I have cared for countless kookaburras, everything from broken wings, orphaned, road trauma etc and I have to say they are one of the easiest birds to look after. Providing you follow a few rules! They are not shy when it comes to bird/human interaction and will readily become visitors if there’s a free meal being offered. Of course, there are things to consider when feeding wildlife - two main areas. 1. The natural diet is best so feeding tid bits can become problematic for the bird if the wrong types of food are offered. 2. Encouraging wild birds to be hand fed can make them dependent on humans. There’s a lot of responsibility involved and in another issue we will look at whether to feed or not to. So, back to our laughing kookaburra. He is really an over sized kingfisher. In-fact, there is also the Eastern Blue wing kookaburra too. This cousin doesn’t have the distinctive brown stripe across the eye but it does have blue in the tail and more pronounced blue on the wings. When kookaburras are babies, through to juvenile, both the top and bottom beaks are black. In the photo opposite you can see Joah & Fizzy. I had these little blokes from the time they were scruffy little balls with a beak. As the kookys mature the bottom beak changes to the familiar horn colour. The kookaburra has two distinctive calls - the laugh, which is a territorial call and a soft koooah. Where I live, we have a large family group of kookaburras. Actually, 14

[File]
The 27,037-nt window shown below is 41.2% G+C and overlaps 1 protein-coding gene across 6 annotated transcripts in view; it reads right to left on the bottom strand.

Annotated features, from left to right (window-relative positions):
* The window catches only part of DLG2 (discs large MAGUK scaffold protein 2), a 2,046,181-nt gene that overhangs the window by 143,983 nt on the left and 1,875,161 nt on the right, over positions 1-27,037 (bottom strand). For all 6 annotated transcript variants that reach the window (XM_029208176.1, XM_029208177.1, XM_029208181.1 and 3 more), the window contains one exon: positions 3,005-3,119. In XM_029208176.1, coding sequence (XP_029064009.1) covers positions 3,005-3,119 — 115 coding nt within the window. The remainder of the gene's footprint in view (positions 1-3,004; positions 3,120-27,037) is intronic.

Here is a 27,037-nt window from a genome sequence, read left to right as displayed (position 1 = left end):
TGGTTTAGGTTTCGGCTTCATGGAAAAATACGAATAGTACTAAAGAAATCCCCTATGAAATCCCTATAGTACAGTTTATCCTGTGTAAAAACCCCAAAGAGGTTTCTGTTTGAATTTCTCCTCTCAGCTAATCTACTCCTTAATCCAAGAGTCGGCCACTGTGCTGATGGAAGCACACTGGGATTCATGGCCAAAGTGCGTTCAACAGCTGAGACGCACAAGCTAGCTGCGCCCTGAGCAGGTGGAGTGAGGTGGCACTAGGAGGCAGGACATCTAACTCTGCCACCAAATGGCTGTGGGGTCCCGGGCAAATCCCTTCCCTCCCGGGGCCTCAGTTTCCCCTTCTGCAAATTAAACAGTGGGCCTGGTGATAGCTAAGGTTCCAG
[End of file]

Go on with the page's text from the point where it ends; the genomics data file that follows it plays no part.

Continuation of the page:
Fizzy and Joah were adopted by one of the females but that’s a story for another day. One of the greatest sounds is when they all start calling together! Wow, if you’ve never heard a dozen or so kookaburras all laughing at once you don’t know what you are missing! It’s pure magic. Kookaburras are not a threatened species. They are stable in all states. But that doesn’t mean we don’t see a lot come into care, because we do. They live in a diverse range of habitats: woodland, open forests, partly cleared farm land, suburban settings, parks, gardens etc They are master hunters. I wonder if you have ever seen a kookaburra siting on a moving branch whilst eyeing up prey? Well, if you haven’t then let me tell you about an amazing ability they have. If the branch is moving up and down, one would assume the bird is too, yes? Ah, but here’s where you would be wrong! If the kookaburra has it’s eye on some delicious, fat beetle or skink below him he’s not WILDLIFE NEWS


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going to want to take his eyes off his potential supper...so, whilst the branch moves up and down, along with kooky’s body, his head stays in the same, still position-his neck absorbs the movement of the branch and kooky keeps his eye on dinner! How amazing is that!

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aviary enclosure trying to get out. This behaviour then results in damaged and broken feathers, sometimes to a point where this becomes more of an issue that the original reason it came into care.

Claire Smith Photography

(This was Tiny, the baby)

They are pretty fierce little birds and with that powerful beak, they make short change of unsuspecting victims!